On Sunday, I saw The Post, which stars Meryl Streep as Katherine Graham and Tom Hanks as Ben Bradlee, and tells the story of the Washington Post facing the challenge of whether or not to publish the Pentagon Papers. The film is directed by Steven Spielberg and is absolutely wonderful. It may not sound "gripping" from the description, but (much in the same way that All the President's Men was, despite knowing the ending) it is indeed gripping. And quite moving at times -- the Writers Guild audience broke into applause 3-4 times during the movie, not only it's so good, but also because certain moments resonate so strongly with the news today. And those moments aren't just about the conflict between a president and the news media, but also on women in the business world. And it got cheers at the end. Oddly, my only "quibble" is with Tom Hanks. Not that he isn't good -- in fact, he's excellent, and delivers a terrific, well-rounded characterization. The problem is that Jason Robards was so amazing as Ben Bradlee in All the President's Man (and even looked a bit like him) that the memory of his performance is so utterly indelible, and a bit hard to erase. Very good supporting performances, notably by Bob Odenkirk and Bradley Whitford, as well as Tracy Letts (who has won a Tony for his acting, but also for writing August: Osage County). And very good, understated performances by Alison Brie as Katherine Graham's daughter and Sarah Paulson as Ben Bradlee's wife. And a heads-up that the oft-mentioned here Tony-winning Broadway actress Jessie Mueller (who I wrote about seeing in the musical She Loves Me back in Glencoe, Illinois at the Writers Theatre before she made it to Broadway) makes her movie debut as the Post's society page editor.
By the way, this would be a wonderful companion piece to the aforementioned All the President's Men. It would be a great double-feature. In fact, there'are some very fun suggestions of that woven into the story, though I shall say no more. And huge credit has to go to the screenwriters, Liz Hannah and Josh Singer -- he has a chance to win a second screenwriting Oscar, I think, having co-written another newspaper-based movie, the Oscar-winning Spotlight. They did a Q&A after the screening, and Hannah mentioned how she was inspired to write the first draft after reading Katherine Graham's tremendous, Pulitzer Prize-winning memoir, Personal History. If you haven't read it, I highly recommend it, which many may want to do after seeing this film. You can get it here.
This is the trailer. Just know that while it gives a very good sense of the style and craft of the film, it doesn't come close to showing how dramatic, tense at times and emotional the movie is. That comes with the structure and building pace, along with quite a few, great scenes of confrontations.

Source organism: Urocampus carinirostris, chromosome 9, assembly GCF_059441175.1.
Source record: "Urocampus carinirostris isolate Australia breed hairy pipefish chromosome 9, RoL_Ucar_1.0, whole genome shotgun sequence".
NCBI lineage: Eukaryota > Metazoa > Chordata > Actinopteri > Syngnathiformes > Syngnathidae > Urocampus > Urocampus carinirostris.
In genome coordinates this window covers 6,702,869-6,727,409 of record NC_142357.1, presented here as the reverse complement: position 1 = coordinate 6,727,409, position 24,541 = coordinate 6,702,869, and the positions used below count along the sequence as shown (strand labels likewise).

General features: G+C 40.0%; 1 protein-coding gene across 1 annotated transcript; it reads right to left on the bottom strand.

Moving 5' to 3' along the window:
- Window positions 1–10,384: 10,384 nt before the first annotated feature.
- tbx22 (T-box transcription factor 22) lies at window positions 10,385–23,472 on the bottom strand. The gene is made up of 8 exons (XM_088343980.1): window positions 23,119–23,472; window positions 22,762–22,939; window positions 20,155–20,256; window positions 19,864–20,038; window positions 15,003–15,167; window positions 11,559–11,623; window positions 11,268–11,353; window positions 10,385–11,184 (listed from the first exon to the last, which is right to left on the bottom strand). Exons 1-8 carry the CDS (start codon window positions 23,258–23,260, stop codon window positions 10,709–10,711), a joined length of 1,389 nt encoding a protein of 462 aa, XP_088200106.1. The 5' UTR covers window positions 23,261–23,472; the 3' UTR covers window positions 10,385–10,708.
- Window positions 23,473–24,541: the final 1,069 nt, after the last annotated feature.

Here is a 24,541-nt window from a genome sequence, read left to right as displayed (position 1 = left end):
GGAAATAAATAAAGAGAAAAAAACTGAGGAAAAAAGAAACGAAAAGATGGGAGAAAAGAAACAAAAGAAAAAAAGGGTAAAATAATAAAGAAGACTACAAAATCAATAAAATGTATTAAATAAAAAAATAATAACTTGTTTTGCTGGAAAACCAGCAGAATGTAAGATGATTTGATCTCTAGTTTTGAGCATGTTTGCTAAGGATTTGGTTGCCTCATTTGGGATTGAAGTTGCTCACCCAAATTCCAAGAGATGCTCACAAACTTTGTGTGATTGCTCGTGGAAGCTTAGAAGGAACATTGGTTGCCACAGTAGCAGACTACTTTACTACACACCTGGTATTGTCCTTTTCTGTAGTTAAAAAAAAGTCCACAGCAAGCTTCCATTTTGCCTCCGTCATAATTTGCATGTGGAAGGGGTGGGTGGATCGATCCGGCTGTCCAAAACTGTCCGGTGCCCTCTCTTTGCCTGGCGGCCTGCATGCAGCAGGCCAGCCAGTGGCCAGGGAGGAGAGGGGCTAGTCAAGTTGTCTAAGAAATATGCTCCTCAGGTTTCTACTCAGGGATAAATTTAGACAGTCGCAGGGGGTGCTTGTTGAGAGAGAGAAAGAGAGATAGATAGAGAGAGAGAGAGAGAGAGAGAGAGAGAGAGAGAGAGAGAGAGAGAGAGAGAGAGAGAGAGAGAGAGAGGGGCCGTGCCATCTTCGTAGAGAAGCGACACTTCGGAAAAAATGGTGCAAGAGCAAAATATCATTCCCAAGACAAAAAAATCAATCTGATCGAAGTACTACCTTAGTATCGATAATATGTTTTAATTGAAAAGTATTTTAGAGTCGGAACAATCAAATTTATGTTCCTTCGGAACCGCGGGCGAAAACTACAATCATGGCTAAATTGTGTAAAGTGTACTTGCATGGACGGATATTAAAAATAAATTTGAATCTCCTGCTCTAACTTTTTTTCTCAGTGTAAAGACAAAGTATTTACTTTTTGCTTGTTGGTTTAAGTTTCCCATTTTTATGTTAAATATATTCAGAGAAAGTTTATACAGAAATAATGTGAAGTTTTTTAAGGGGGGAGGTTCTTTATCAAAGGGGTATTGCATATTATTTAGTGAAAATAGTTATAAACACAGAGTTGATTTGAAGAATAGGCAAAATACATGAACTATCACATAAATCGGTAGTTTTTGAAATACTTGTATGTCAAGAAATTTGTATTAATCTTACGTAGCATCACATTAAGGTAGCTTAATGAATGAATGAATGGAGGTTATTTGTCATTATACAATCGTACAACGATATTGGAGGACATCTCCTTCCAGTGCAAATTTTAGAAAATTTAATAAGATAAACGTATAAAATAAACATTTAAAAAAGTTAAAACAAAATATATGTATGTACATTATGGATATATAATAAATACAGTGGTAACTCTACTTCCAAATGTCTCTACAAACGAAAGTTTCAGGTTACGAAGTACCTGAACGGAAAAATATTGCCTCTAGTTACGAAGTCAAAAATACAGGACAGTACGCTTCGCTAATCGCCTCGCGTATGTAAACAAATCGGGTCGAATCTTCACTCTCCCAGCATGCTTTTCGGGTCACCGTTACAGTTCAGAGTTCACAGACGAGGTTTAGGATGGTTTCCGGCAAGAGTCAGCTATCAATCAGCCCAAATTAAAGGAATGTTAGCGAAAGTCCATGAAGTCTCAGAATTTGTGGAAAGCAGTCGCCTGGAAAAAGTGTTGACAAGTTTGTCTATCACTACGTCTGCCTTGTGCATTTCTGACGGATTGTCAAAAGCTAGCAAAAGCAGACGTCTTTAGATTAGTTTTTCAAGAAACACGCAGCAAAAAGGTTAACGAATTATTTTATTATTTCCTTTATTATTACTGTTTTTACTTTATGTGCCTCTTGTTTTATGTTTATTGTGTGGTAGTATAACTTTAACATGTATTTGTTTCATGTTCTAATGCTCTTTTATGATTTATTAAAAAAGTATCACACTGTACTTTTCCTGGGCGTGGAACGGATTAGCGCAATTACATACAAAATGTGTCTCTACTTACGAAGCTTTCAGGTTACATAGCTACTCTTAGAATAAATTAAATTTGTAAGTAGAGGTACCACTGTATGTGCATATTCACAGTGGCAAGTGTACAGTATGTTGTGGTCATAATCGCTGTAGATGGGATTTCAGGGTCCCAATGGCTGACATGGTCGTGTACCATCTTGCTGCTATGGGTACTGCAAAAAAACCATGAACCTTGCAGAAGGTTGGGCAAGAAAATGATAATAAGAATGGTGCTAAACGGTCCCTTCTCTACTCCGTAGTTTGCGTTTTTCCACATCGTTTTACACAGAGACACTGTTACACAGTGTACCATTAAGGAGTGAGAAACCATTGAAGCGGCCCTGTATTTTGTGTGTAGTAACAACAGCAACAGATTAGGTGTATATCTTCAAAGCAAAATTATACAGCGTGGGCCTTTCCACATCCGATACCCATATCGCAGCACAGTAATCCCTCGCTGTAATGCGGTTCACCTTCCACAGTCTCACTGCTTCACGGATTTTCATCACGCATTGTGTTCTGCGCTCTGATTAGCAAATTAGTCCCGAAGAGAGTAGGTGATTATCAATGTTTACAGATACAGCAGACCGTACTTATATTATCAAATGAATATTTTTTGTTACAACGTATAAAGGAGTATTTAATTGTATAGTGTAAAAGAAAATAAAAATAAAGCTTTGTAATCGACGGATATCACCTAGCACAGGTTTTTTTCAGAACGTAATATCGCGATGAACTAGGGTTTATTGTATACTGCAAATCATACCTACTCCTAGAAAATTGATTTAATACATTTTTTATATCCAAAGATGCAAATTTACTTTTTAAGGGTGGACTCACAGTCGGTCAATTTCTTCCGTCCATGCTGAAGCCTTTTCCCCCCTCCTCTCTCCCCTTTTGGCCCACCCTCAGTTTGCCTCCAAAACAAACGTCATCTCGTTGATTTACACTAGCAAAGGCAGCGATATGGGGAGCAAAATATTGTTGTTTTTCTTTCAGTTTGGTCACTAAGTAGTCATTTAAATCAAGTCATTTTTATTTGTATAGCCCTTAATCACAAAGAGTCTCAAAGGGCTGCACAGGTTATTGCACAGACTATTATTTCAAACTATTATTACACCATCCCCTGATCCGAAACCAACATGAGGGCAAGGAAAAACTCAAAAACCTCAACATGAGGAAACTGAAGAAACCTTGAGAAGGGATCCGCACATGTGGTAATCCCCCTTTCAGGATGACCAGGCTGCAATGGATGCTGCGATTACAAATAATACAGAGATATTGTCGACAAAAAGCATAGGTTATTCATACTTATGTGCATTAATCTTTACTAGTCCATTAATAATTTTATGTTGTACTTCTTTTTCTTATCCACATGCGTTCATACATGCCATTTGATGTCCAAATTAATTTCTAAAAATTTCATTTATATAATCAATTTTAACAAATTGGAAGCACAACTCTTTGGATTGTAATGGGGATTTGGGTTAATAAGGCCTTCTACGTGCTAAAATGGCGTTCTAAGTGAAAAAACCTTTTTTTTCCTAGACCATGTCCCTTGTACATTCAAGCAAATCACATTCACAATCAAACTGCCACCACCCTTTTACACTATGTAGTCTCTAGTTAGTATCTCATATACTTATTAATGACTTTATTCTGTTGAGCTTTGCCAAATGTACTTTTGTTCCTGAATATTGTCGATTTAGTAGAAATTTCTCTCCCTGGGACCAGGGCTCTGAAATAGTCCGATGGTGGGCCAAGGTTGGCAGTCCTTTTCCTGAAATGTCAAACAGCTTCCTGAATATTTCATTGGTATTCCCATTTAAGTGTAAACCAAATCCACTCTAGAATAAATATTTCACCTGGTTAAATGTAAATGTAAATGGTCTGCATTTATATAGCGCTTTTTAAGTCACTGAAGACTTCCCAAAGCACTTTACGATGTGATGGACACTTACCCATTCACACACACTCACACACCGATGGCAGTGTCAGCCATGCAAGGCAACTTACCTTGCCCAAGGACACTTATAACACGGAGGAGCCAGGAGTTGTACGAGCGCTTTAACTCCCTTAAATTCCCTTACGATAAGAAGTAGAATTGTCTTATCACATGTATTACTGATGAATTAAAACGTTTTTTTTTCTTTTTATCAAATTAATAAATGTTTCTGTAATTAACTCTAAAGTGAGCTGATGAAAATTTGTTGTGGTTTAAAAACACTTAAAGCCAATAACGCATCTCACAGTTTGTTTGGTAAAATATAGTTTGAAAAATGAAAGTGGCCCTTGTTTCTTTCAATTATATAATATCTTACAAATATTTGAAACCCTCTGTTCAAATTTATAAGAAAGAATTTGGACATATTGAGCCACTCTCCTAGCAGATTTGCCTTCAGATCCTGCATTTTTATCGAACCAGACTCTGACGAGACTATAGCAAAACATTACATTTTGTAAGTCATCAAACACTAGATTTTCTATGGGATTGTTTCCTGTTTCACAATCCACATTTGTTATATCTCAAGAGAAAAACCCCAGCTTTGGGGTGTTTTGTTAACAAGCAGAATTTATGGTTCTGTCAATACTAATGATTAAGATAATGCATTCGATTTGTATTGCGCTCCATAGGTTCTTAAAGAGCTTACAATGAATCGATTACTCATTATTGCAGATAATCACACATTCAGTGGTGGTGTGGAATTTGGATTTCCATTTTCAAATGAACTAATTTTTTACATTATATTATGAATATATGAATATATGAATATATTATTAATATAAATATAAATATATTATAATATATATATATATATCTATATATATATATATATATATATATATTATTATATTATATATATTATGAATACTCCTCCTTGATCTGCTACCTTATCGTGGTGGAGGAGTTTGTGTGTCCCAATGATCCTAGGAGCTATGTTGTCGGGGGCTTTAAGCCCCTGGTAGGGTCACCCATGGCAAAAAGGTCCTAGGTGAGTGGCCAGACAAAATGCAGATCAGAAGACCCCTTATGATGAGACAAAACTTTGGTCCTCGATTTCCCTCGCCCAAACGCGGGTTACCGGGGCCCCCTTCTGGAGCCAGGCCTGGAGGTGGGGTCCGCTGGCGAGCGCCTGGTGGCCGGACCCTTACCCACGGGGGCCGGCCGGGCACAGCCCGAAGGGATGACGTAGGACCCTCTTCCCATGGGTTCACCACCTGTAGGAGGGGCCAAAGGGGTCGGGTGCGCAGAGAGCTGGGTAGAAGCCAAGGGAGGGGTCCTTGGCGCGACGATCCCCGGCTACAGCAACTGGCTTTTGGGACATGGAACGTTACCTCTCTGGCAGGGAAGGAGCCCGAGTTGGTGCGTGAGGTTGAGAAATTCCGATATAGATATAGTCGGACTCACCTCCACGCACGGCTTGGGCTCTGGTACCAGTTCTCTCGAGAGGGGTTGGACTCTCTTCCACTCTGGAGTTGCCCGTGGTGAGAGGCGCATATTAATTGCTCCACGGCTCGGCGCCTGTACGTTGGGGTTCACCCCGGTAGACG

It was actually a double-audience day on Sunday. Before seeing the movie, I went to a matinee of the musical Something Rotten. It was a huge amount of fun. Not a Great Show, but often very funny with a very good and extremely witty score, written by brothers Wayne Kirkpatrick and Karey Kirkpatrck. It about a couple of brothers competing with the massive success of William Shakespeare who is a preening rock-star celebrity. A couple of fun songs right at the top -- the first two, in fact, are "Welcome to the Renaissance" and "I Hate Shakespeare."
This here is the biggest show-stopping number that they did on the Tony Awards. The brothers are told by their patron that their recent shows have been flat, and he'll only put up money if they write something new and fresh. One of the brothers, Nick Bottom, who most-hates Shakespeare (the other brother actually admires him), is stumped what to do, so he goes to a soothsayer, the nephew of Nostradamus, who looks far ahead and tells the playwright that the future of the theater is some odd thing called "a musical." Where people actually sing in the middle of the play. And for some reason no one can figure out why, also break into dance. This is that song, "It's a Musical" -- made all the more fun with about two dozen quick references to musicals. (See how many you can pick out.) In this song below, Brian D'Arcy James (a fine Northwestern grad...) plays Nick Bottom and Brad Oscar (who was 'Franz Liebkind in the original Broadway production of The Producers) is Nostradamus. Unfortunately the video and audio quality is just fair (someone recorded the broadcast off their TV) -- but if you turn the volume all the way up, it should be fine.
Robert J. Elisberg is a political commentator, screenwriter, novelist, tech writer and also some other things that I just tend to keep forgetting.
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